Cuba - Agriculture



The state owns about three million hectares (7.4 million acres) of arable land, and 750,000 hectares (1.8 million) of permanent crops. About 14.5% of the economically active population was engaged in the agricultural sector in 1999. An agrarian reform law of June 1959 made the government proprietor of all land in Cuba, created the National Institute of Agrarian Reform (INRA) as administrator, and set a general limit of 30 caballerías (400 hectares/990 acres) of farmland to be held by any one owner. A second agrarian reform, of October 1963, expropriated medium-size private holdings; there remained about 170,000 small private farms, with average holdings of over 16 hectares (40 acres). By 1985 there were 1,378 farm cooperatives. Almost a third of cultivated land is irrigated.

Sugarcane, Cuba's most vital crop and its largest export, is grown throughout the island, but mainly in the eastern half. The government regulates sugar production and prices. Sugar output reached 7.6 million tons in 1970, but that fell short of the 10 million tons projected. Subsequent targets were lowered, and the output was 7.9 million tons in 1979, 6.7 million in 1980 (when crop disease reduced production), eight million in 1985, and 3.5 million in 1999. Cuba has pioneered the introduction of mechanical cane harvesters, and by 1998 there were 7,400 harvester-threshers (up from 5,717 in the early 1980s). Cuba and Russia signed several finance and investment accords in 1992 and 1993 whereby Russia will supply fuel, spare parts, fertilizer, and herbicide in exchange for Cuba's sugar harvest, with Russia annually importing a minimum of two million tons of Cuban sugar. The sugar industry also has diversified into exporting molasses, ethyl alcohol, rum and liquor, bagasse chipboard, torula yeast, dextran, and furfural. Tobacco, the second most important crop, is grown on small farms requiring intensive cultivation. In the late 1970s, the average annual production was about 35,000 tons, but crop disease in 1979 resulted in a drop in production to 8,200 tons in 1980; production was 37,000 tons in 1999. Other crops in 1999 included (in tons) oranges, 400,000; lemons and limes, 21,000; grapefruit, 300,000; rice, 420,000; plantains, 275,000; bananas, 115,000; potatoes, 330,000; sweet potatoes, 150,000; and coffee, 21,000. Other Cuban products with export potential include: mangoes, pineapples, ginger, papayas, and seeds.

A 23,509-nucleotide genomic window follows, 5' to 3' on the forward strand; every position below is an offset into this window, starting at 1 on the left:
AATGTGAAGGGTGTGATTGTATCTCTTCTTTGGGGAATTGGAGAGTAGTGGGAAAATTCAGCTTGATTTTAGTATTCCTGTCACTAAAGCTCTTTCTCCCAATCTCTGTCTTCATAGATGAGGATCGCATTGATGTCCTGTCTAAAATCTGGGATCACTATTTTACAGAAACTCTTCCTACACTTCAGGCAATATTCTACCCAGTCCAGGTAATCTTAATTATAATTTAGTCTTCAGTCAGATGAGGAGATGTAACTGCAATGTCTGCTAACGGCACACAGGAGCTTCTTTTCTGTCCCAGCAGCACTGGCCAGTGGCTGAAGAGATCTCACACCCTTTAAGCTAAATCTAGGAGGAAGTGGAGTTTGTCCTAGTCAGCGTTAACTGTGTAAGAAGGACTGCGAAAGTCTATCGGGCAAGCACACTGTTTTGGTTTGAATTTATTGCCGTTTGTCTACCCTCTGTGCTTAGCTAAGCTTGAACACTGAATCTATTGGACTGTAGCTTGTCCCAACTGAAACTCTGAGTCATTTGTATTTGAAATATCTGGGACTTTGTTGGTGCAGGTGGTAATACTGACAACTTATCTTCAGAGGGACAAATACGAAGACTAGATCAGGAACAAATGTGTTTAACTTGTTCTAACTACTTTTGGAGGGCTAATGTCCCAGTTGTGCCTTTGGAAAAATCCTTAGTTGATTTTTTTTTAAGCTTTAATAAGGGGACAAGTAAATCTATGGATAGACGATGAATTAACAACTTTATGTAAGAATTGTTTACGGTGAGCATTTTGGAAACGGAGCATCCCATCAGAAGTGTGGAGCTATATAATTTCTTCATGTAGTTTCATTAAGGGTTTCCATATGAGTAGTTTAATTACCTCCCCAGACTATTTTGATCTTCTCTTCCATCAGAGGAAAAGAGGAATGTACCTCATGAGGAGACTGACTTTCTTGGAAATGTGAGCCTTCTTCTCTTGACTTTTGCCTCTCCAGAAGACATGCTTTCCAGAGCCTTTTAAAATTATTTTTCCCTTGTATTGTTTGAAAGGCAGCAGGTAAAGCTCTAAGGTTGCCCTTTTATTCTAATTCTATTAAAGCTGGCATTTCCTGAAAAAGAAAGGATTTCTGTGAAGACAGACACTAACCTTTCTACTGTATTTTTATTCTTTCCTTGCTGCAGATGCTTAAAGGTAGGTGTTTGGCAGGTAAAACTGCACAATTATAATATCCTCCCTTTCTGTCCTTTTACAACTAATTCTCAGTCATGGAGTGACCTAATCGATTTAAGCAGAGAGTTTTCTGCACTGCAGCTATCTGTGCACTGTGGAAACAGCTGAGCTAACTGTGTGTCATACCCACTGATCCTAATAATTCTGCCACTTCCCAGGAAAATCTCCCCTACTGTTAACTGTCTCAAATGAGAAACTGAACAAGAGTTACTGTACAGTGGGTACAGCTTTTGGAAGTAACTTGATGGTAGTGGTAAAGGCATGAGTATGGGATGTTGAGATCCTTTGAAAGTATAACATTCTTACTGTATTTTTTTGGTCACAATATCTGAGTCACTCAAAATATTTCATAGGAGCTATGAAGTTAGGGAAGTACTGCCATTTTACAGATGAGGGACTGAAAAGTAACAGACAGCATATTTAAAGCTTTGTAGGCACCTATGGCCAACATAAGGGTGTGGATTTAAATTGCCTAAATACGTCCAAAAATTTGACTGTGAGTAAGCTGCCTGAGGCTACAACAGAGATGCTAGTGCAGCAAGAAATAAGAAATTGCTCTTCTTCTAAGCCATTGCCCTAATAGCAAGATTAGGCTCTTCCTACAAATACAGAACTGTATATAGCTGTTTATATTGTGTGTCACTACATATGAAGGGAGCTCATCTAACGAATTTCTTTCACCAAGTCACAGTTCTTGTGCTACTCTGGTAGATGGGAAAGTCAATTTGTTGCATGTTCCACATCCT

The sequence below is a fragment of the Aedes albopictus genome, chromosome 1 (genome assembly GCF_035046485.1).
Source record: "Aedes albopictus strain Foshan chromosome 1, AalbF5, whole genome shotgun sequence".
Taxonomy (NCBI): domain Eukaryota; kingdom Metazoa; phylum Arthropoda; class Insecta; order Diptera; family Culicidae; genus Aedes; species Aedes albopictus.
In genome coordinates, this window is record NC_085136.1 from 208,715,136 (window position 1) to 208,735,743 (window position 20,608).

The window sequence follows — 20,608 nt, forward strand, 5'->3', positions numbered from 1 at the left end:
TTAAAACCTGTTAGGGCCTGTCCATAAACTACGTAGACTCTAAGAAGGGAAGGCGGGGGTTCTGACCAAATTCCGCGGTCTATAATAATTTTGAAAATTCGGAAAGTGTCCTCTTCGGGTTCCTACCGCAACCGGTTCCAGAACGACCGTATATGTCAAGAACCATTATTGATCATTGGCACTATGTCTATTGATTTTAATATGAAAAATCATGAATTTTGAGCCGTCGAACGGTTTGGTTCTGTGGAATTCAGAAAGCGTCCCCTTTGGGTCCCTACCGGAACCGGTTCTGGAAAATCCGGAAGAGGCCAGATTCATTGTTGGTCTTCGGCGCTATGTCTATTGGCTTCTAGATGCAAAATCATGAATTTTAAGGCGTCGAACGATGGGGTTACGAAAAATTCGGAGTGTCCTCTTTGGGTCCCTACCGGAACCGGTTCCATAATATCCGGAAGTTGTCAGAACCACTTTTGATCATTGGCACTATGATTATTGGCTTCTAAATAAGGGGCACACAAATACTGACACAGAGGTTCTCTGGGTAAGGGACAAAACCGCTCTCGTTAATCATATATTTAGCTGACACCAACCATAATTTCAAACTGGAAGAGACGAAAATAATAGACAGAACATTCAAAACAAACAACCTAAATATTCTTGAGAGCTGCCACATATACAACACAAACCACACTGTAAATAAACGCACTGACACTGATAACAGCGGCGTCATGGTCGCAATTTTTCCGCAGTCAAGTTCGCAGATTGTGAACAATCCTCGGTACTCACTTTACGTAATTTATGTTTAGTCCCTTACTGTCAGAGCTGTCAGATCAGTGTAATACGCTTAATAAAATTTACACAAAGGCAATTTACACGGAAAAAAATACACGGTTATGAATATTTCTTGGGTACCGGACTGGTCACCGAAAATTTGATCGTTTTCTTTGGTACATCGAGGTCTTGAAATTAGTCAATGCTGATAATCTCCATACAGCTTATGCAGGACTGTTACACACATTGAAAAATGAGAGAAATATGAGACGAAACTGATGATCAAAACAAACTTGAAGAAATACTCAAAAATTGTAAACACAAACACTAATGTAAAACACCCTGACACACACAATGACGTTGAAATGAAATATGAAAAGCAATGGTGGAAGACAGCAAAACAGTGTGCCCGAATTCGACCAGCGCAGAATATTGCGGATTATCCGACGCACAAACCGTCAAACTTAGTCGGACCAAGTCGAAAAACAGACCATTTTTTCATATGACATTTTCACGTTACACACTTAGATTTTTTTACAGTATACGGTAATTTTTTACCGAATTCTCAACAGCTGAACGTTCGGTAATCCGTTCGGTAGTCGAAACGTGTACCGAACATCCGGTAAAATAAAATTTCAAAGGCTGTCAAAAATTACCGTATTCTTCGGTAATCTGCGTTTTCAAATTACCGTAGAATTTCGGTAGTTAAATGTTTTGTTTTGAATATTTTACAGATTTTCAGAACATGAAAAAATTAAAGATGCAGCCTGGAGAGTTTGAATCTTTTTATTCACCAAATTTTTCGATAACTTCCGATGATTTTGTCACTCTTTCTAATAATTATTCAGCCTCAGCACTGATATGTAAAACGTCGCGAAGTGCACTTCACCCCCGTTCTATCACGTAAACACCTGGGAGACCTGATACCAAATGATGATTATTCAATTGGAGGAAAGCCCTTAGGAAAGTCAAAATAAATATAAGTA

User Contributions:

Ashley
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Mar 16, 2012 @ 10:22 pm
I really give this page 10 stars because it had all of the information I needed.
Bernard Boadi
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Aug 8, 2012 @ 8:20 pm
I'm into farming in Ghana and my wife is in Farm Radio; helping Northern Ghana farmers. What we (me and my wife) want to know from Cuba are farm products, including seeds that maybe needed in Cuba. No idea if what abounds in Ghana may be scarce in Cuba. It cuold be the other way round.

This is in conformation to ralationship between this two countries; going back in time. This information is our (me and my wife) reason fo getting information across

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